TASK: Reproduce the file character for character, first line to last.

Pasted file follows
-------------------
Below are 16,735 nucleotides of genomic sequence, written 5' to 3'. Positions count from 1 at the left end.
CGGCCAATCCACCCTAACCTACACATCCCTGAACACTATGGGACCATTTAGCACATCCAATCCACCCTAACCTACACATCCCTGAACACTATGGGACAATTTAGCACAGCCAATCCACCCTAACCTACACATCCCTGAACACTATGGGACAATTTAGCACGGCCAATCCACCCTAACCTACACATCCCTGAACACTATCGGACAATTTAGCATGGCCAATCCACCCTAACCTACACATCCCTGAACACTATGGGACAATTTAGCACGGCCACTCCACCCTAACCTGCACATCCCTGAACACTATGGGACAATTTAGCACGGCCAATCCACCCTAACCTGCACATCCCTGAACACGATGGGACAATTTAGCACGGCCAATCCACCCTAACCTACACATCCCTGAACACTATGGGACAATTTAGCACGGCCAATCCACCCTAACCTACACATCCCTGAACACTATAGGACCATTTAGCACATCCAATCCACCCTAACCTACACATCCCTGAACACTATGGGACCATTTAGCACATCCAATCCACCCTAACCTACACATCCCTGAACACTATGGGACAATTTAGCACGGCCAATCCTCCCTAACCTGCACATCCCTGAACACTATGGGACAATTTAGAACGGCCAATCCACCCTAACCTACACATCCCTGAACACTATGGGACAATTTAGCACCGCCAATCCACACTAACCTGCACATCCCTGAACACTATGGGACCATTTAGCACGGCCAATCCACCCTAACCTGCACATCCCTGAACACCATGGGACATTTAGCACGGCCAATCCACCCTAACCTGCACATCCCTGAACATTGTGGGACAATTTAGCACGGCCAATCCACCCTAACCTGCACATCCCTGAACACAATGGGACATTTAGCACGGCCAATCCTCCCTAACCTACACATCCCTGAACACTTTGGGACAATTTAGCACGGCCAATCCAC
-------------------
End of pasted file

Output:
Below are 16,735 nucleotides of genomic sequence, written 5' to 3'. Positions count from 1 at the left end.
CGGCCAATCCACCCTAACCTACACATCCCTGAACACTATGGGACCATTTAGCACATCCAATCCACCCTAACCTACACATCCCTGAACACTATGGGACAATTTAGCACAGCCAATCCACCCTAACCTACACATCCCTGAACACTATGGGACAATTTAGCACGGCCAATCCACCCTAACCTACACATCCCTGAACACTATCGGACAATTTAGCATGGCCAATCCACCCTAACCTACACATCCCTGAACACTATGGGACAATTTAGCACGGCCACTCCACCCTAACCTGCACATCCCTGAACACTATGGGACAATTTAGCACGGCCAATCCACCCTAACCTGCACATCCCTGAACACGATGGGACAATTTAGCACGGCCAATCCACCCTAACCTACACATCCCTGAACACTATGGGACAATTTAGCACGGCCAATCCACCCTAACCTACACATCCCTGAACACTATAGGACCATTTAGCACATCCAATCCACCCTAACCTACACATCCCTGAACACTATGGGACCATTTAGCACATCCAATCCACCCTAACCTACACATCCCTGAACACTATGGGACAATTTAGCACGGCCAATCCTCCCTAACCTGCACATCCCTGAACACTATGGGACAATTTAGAACGGCCAATCCACCCTAACCTACACATCCCTGAACACTATGGGACAATTTAGCACCGCCAATCCACACTAACCTGCACATCCCTGAACACTATGGGACCATTTAGCACGGCCAATCCACCCTAACCTGCACATCCCTGAACACCATGGGACATTTAGCACGGCCAATCCACCCTAACCTGCACATCCCTGAACATTGTGGGACAATTTAGCACGGCCAATCCACCCTAACCTGCACATCCCTGAACACAATGGGACATTTAGCACGGCCAATCCTCCCTAACCTACACATCCCTGAACACTTTGGGACAATTTAGCACGGCCAATCCAC